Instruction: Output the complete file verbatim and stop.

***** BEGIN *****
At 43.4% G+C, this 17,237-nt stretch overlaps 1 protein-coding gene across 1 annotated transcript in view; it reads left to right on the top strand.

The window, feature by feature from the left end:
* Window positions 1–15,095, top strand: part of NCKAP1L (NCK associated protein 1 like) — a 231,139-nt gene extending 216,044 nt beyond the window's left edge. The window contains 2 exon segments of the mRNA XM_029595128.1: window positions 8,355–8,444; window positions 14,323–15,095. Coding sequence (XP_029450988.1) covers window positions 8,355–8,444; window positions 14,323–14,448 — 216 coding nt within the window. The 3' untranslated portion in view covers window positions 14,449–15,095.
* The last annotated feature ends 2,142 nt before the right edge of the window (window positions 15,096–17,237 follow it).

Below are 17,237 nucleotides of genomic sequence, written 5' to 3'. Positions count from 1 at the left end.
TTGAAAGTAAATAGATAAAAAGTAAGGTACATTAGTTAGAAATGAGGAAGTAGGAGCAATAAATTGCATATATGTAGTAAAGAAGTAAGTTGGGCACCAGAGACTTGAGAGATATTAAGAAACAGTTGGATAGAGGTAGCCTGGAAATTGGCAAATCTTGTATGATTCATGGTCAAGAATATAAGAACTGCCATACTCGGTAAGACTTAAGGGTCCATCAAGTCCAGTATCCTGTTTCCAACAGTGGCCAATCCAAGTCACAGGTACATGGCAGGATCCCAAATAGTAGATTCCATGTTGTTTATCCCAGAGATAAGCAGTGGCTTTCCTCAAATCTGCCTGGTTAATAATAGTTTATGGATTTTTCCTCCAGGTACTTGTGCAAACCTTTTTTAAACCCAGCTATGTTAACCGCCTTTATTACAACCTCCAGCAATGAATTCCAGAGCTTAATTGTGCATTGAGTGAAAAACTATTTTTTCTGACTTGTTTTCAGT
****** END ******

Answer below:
At 43.4% G+C, this 17,237-nt stretch overlaps 1 protein-coding gene across 1 annotated transcript in view; it reads left to right on the top strand.

The window, feature by feature from the left end:
* Window positions 1–15,095, top strand: part of NCKAP1L (NCK associated protein 1 like) — a 231,139-nt gene extending 216,044 nt beyond the window's left edge. The window contains 2 exon segments of the mRNA XM_029595128.1: window positions 8,355–8,444; window positions 14,323–15,095. Coding sequence (XP_029450988.1) covers window positions 8,355–8,444; window positions 14,323–14,448 — 216 coding nt within the window. The 3' untranslated portion in view covers window positions 14,449–15,095.
* The last annotated feature ends 2,142 nt before the right edge of the window (window positions 15,096–17,237 follow it).

Below are 17,237 nucleotides of genomic sequence, written 5' to 3'. Positions count from 1 at the left end.
TTGAAAGTAAATAGATAAAAAGTAAGGTACATTAGTTAGAAATGAGGAAGTAGGAGCAATAAATTGCATATATGTAGTAAAGAAGTAAGTTGGGCACCAGAGACTTGAGAGATATTAAGAAACAGTTGGATAGAGGTAGCCTGGAAATTGGCAAATCTTGTATGATTCATGGTCAAGAATATAAGAACTGCCATACTCGGTAAGACTTAAGGGTCCATCAAGTCCAGTATCCTGTTTCCAACAGTGGCCAATCCAAGTCACAGGTACATGGCAGGATCCCAAATAGTAGATTCCATGTTGTTTATCCCAGAGATAAGCAGTGGCTTTCCTCAAATCTGCCTGGTTAATAATAGTTTATGGATTTTTCCTCCAGGTACTTGTGCAAACCTTTTTTAAACCCAGCTATGTTAACCGCCTTTATTACAACCTCCAGCAATGAATTCCAGAGCTTAATTGTGCATTGAGTGAAAAACTATTTTTTCTGACTTGTTTTCAGT